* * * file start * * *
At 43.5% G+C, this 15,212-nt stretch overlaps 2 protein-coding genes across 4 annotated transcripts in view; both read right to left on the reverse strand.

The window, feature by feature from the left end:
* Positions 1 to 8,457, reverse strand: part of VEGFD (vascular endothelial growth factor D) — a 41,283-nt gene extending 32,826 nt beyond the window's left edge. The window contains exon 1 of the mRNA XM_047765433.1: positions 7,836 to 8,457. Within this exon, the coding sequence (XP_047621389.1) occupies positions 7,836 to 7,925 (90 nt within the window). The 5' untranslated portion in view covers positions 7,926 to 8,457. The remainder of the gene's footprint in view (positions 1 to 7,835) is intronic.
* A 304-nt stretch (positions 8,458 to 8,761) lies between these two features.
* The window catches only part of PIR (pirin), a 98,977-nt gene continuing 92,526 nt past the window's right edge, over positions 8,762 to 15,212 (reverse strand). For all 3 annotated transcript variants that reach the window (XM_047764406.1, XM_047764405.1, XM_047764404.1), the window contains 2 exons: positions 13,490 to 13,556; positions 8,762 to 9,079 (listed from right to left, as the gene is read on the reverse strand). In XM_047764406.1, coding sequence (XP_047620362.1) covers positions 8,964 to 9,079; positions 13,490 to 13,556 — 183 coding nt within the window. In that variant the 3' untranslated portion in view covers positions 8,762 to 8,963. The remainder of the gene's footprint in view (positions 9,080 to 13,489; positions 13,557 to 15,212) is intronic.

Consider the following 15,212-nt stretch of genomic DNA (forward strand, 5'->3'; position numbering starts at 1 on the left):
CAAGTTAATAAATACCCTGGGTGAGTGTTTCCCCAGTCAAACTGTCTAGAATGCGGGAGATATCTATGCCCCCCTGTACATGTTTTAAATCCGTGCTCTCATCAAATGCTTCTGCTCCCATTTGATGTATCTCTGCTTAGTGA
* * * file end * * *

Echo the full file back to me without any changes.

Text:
At 43.5% G+C, this 15,212-nt stretch overlaps 2 protein-coding genes across 4 annotated transcripts in view; both read right to left on the reverse strand.

The window, feature by feature from the left end:
* Positions 1 to 8,457, reverse strand: part of VEGFD (vascular endothelial growth factor D) — a 41,283-nt gene extending 32,826 nt beyond the window's left edge. The window contains exon 1 of the mRNA XM_047765433.1: positions 7,836 to 8,457. Within this exon, the coding sequence (XP_047621389.1) occupies positions 7,836 to 7,925 (90 nt within the window). The 5' untranslated portion in view covers positions 7,926 to 8,457. The remainder of the gene's footprint in view (positions 1 to 7,835) is intronic.
* A 304-nt stretch (positions 8,458 to 8,761) lies between these two features.
* The window catches only part of PIR (pirin), a 98,977-nt gene continuing 92,526 nt past the window's right edge, over positions 8,762 to 15,212 (reverse strand). For all 3 annotated transcript variants that reach the window (XM_047764406.1, XM_047764405.1, XM_047764404.1), the window contains 2 exons: positions 13,490 to 13,556; positions 8,762 to 9,079 (listed from right to left, as the gene is read on the reverse strand). In XM_047764406.1, coding sequence (XP_047620362.1) covers positions 8,964 to 9,079; positions 13,490 to 13,556 — 183 coding nt within the window. In that variant the 3' untranslated portion in view covers positions 8,762 to 8,963. The remainder of the gene's footprint in view (positions 9,080 to 13,489; positions 13,557 to 15,212) is intronic.

Consider the following 15,212-nt stretch of genomic DNA (forward strand, 5'->3'; position numbering starts at 1 on the left):
CAAGTTAATAAATACCCTGGGTGAGTGTTTCCCCAGTCAAACTGTCTAGAATGCGGGAGATATCTATGCCCCCCTGTACATGTTTTAAATCCGTGCTCTCATCAAATGCTTCTGCTCCCATTTGATGTATCTCTGCTTAGTGA